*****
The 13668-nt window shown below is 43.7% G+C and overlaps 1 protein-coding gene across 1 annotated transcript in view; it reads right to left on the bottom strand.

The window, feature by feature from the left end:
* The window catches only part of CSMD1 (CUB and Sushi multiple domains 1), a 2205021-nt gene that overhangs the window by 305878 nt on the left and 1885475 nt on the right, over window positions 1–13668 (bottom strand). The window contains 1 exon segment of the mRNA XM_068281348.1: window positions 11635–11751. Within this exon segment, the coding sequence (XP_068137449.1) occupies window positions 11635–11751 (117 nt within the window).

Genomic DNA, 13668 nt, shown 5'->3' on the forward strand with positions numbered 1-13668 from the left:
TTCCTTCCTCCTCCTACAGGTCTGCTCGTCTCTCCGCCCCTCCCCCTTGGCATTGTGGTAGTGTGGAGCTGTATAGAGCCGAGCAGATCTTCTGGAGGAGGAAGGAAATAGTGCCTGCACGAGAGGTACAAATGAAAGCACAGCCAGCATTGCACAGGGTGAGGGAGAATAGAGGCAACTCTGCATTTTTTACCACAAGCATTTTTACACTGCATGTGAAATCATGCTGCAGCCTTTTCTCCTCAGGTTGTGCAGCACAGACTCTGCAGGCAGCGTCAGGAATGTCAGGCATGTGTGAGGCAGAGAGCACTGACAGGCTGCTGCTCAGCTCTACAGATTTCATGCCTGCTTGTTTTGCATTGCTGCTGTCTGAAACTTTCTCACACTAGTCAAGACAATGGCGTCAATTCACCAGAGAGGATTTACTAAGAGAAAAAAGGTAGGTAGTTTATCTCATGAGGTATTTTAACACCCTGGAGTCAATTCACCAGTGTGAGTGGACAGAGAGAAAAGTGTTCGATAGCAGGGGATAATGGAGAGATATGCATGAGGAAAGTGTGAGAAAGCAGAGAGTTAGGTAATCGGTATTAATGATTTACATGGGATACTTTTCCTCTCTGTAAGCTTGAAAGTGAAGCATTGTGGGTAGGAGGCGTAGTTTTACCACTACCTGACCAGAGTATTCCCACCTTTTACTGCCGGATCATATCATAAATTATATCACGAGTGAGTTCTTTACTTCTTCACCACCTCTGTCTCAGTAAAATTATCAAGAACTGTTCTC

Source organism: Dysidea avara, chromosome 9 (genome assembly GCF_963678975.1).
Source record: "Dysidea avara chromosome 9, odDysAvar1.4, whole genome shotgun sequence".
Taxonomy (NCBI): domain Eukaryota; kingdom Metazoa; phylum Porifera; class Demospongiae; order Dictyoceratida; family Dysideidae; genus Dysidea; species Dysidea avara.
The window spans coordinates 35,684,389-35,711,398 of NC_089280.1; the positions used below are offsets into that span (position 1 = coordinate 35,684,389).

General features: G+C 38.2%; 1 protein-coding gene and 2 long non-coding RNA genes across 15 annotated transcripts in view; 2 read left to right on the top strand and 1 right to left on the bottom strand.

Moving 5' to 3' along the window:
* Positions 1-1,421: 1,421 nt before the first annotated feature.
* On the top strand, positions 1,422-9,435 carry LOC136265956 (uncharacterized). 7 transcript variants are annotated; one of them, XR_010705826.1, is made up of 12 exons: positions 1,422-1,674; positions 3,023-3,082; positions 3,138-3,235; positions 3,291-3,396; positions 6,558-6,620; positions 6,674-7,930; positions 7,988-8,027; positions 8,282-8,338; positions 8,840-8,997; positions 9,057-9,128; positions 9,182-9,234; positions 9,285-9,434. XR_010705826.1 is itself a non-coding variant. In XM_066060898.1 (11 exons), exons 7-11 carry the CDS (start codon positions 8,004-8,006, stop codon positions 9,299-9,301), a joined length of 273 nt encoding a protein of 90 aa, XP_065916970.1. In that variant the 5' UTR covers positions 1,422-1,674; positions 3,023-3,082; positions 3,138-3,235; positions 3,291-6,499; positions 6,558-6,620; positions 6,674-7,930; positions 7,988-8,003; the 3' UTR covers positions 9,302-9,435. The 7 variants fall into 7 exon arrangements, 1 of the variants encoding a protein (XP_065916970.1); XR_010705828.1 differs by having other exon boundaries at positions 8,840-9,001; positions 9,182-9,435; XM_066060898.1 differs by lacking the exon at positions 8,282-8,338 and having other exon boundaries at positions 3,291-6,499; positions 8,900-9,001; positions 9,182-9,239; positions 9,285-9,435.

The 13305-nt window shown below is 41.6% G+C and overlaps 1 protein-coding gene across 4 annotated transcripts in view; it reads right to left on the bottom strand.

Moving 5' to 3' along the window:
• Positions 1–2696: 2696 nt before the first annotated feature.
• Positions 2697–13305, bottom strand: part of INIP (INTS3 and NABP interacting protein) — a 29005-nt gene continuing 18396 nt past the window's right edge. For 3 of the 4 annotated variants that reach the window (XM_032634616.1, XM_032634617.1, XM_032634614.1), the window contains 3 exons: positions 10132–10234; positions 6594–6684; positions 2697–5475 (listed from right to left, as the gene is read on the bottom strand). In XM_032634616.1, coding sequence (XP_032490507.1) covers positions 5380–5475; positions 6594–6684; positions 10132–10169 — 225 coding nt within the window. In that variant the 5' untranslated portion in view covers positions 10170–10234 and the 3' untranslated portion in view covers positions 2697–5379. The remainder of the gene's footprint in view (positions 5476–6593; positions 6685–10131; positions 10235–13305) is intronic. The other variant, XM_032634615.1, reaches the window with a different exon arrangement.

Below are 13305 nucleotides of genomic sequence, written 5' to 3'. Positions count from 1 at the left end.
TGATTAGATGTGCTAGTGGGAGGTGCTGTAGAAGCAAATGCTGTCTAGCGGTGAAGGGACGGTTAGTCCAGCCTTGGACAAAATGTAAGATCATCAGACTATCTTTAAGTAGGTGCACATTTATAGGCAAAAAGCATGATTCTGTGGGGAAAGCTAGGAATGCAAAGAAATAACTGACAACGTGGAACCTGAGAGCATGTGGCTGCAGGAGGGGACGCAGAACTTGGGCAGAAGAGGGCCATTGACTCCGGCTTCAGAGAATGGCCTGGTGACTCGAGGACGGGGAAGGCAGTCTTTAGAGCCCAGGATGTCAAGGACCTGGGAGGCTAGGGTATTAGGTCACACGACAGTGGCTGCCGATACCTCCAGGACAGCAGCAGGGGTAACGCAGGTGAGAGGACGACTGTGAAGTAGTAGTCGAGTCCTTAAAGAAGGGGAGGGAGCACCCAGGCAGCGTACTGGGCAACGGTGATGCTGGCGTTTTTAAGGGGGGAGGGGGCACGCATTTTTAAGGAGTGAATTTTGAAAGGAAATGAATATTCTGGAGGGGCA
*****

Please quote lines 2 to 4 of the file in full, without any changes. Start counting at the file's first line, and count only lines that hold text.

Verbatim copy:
The window, feature by feature from the left end:
* The window catches only part of CSMD1 (CUB and Sushi multiple domains 1), a 2205021-nt gene that overhangs the window by 305878 nt on the left and 1885475 nt on the right, over window positions 1–13668 (bottom strand). The window contains 1 exon segment of the mRNA XM_068281348.1: window positions 11635–11751. Within this exon segment, the coding sequence (XP_068137449.1) occupies window positions 11635–11751 (117 nt within the window).

Genomic DNA, 13668 nt, shown 5'->3' on the forward strand with positions numbered 1-13668 from the left: